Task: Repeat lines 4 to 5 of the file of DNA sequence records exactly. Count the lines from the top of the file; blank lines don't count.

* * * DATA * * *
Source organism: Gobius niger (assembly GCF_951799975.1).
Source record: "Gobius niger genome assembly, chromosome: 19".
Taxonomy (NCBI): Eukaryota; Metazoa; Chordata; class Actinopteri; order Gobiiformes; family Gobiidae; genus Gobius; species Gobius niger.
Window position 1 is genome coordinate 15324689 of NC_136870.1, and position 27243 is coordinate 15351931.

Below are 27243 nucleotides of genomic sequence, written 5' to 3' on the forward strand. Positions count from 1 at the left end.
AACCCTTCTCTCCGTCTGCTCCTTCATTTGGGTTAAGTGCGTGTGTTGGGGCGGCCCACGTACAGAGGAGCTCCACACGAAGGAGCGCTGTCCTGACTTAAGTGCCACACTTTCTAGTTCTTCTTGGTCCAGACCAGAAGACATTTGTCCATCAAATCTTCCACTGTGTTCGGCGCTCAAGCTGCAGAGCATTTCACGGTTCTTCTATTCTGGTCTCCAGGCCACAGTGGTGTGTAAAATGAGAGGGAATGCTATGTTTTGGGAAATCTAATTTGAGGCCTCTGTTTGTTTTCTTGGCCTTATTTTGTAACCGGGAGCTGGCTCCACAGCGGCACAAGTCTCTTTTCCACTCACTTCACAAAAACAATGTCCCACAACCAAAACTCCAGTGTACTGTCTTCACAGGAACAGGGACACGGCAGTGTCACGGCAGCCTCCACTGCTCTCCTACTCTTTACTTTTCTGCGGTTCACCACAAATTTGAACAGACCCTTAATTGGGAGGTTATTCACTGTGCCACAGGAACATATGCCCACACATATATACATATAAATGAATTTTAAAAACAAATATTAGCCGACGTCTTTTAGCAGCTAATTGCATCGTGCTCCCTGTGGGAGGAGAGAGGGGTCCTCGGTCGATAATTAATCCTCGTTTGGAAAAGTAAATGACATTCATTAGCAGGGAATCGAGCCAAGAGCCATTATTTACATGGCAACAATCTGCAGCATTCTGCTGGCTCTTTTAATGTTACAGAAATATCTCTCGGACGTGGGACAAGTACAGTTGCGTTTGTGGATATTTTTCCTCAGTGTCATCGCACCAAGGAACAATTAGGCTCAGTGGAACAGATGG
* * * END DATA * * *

Window position 1 is genome coordinate 15324689 of NC_136870.1, and position 27243 is coordinate 15351931.

Below are 27243 nucleotides of genomic sequence, written 5' to 3' on the forward strand. Positions count from 1 at the left end.